A few images from the Rev 1 telecast, here... again in the HDTV format of 1920x1080, with the full frame from the TV image shown in the center with dark bands on either side.  (Also, notice that the images from the Apollo 12 CSM TV camera had a small white dot near the bottom.  This was a burned-out phosphor dot that actually was burned out during one of the Apollo 11 telecasts.  The CSM camera for Apollo 12 was the flight article used on Apollo 11, cleaned up and refurbished a bit but with the same vidicon tube.  The lunar surface TV camera on Apollo 12 -- more on which later -- was the CSM camera used on Apollo 10, refinished with light-reflective white paint, monitor removed and an adapter fitted to adapt the sequential color TV camera output to the power/data cable designed to support the Westinghouse B&W  lunar surface TV camera as used on Apollo 11.)

First image is of one of the nearside craters in fairly high sun.  Since Apollo 12 was the west-most of the Apollo landing sites, the sunlit part of the Moon covered more of the nearside, and some things seen under low sun angles on the previous three lunar missions were here under a higher sun, and areas not seen except in Earthlight by earlier crews were seen under low sun angles by Conrad and crew.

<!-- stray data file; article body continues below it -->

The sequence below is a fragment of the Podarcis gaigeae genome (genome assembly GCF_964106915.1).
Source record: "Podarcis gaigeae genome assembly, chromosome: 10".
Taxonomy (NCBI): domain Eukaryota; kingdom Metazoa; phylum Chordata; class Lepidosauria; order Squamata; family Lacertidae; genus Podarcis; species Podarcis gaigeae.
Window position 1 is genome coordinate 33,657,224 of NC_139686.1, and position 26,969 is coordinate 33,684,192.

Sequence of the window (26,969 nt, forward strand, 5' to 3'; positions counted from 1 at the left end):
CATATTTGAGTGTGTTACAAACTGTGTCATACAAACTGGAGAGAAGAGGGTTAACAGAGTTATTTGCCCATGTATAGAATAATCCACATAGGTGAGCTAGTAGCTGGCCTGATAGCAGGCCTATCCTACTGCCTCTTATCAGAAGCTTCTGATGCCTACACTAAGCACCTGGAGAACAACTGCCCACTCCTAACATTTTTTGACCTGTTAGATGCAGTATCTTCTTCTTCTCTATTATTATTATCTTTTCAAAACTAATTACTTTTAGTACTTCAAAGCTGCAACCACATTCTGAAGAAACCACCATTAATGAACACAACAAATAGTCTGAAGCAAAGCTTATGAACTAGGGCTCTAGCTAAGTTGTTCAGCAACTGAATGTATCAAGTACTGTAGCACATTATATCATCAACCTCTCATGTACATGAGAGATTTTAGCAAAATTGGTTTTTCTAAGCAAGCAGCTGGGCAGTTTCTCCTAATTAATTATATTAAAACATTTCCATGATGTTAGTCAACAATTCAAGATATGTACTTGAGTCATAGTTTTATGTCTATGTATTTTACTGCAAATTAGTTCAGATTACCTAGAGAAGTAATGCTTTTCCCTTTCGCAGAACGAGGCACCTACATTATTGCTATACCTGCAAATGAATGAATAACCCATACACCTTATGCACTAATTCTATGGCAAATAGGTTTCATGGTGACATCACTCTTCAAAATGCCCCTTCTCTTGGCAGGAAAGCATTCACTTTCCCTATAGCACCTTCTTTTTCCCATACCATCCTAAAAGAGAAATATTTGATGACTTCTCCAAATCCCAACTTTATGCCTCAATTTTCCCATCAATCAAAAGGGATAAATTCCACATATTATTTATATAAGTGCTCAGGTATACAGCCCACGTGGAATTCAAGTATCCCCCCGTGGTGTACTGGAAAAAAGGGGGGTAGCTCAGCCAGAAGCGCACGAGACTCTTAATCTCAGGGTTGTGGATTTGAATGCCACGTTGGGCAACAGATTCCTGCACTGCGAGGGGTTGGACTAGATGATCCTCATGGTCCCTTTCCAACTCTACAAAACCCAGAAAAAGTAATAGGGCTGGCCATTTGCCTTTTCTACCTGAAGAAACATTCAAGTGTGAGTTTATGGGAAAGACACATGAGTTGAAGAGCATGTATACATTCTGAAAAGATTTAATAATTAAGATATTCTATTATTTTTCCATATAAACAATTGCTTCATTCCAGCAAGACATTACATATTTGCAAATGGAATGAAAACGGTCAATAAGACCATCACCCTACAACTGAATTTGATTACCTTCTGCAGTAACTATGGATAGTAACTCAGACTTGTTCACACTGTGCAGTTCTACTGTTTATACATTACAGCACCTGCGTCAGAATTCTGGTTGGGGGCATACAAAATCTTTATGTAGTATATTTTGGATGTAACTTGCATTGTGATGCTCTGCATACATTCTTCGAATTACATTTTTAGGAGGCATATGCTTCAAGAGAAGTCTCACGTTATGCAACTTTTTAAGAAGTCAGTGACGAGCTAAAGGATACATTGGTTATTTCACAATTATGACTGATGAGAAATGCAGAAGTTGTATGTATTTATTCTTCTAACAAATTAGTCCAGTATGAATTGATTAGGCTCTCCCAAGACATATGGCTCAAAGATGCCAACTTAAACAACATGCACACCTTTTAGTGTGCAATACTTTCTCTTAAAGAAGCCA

Second is a more dramatic image of the Moonscape as the sun sinks lower behind the spacecraft, as it approaches the morning terminator.

Third is a very dramatic image right at the terminator.

-Doug  (With my shield, not yet upon it)
-Doug  (With my shield, not yet upon it)

Offline the_other_Doug

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Re: Apollo 12
« Reply #24 on: 11/18/2014 02:55 AM »
On Rev 13, Yankee Clipper and Intrepid came around the corner still docked.  As TV, movie and still cameras clicked away, Intrepid separated from Yankee Clipper in preparation for the descent maneuvers.

-Doug  (With my shield, not yet upon it)
-Doug  (With my shield, not yet upon it)

Offline the_other_Doug

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Re: Apollo 12
« Reply #25 on: 11/18/2014 03:05 AM »
PDI -- and a test of whether or not Pete would say, at pitchover, "There it is!" or "Reset the sim, I ain't seein' nothin' I recognize."